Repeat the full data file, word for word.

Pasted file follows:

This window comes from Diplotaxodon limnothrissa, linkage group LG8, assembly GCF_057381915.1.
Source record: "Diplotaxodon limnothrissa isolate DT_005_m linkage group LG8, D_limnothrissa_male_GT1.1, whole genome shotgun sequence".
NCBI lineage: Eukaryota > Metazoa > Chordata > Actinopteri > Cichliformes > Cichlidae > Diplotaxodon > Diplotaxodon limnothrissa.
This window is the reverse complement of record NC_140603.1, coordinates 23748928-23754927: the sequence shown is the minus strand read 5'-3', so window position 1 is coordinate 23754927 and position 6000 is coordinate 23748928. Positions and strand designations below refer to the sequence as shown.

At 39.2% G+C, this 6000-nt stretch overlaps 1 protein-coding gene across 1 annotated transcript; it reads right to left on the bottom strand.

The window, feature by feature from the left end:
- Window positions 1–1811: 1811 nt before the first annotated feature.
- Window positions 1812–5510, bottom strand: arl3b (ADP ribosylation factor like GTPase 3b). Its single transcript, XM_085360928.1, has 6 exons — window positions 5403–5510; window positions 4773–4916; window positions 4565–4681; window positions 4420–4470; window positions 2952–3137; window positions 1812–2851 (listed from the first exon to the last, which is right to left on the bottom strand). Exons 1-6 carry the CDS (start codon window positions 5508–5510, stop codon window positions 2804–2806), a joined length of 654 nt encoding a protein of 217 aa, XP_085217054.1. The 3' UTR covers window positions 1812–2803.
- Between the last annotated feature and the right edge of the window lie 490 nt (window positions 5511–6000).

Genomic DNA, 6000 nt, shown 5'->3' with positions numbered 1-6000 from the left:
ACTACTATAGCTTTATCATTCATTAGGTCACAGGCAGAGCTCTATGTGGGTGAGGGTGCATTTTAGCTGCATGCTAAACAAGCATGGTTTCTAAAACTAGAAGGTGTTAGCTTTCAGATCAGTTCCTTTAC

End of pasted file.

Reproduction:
This window comes from Diplotaxodon limnothrissa, linkage group LG8, assembly GCF_057381915.1.
Source record: "Diplotaxodon limnothrissa isolate DT_005_m linkage group LG8, D_limnothrissa_male_GT1.1, whole genome shotgun sequence".
NCBI lineage: Eukaryota > Metazoa > Chordata > Actinopteri > Cichliformes > Cichlidae > Diplotaxodon > Diplotaxodon limnothrissa.
This window is the reverse complement of record NC_140603.1, coordinates 23748928-23754927: the sequence shown is the minus strand read 5'-3', so window position 1 is coordinate 23754927 and position 6000 is coordinate 23748928. Positions and strand designations below refer to the sequence as shown.

At 39.2% G+C, this 6000-nt stretch overlaps 1 protein-coding gene across 1 annotated transcript; it reads right to left on the bottom strand.

The window, feature by feature from the left end:
- Window positions 1–1811: 1811 nt before the first annotated feature.
- Window positions 1812–5510, bottom strand: arl3b (ADP ribosylation factor like GTPase 3b). Its single transcript, XM_085360928.1, has 6 exons — window positions 5403–5510; window positions 4773–4916; window positions 4565–4681; window positions 4420–4470; window positions 2952–3137; window positions 1812–2851 (listed from the first exon to the last, which is right to left on the bottom strand). Exons 1-6 carry the CDS (start codon window positions 5508–5510, stop codon window positions 2804–2806), a joined length of 654 nt encoding a protein of 217 aa, XP_085217054.1. The 3' UTR covers window positions 1812–2803.
- Between the last annotated feature and the right edge of the window lie 490 nt (window positions 5511–6000).

Genomic DNA, 6000 nt, shown 5'->3' with positions numbered 1-6000 from the left:
ACTACTATAGCTTTATCATTCATTAGGTCACAGGCAGAGCTCTATGTGGGTGAGGGTGCATTTTAGCTGCATGCTAAACAAGCATGGTTTCTAAAACTAGAAGGTGTTAGCTTTCAGATCAGTTCCTTTAC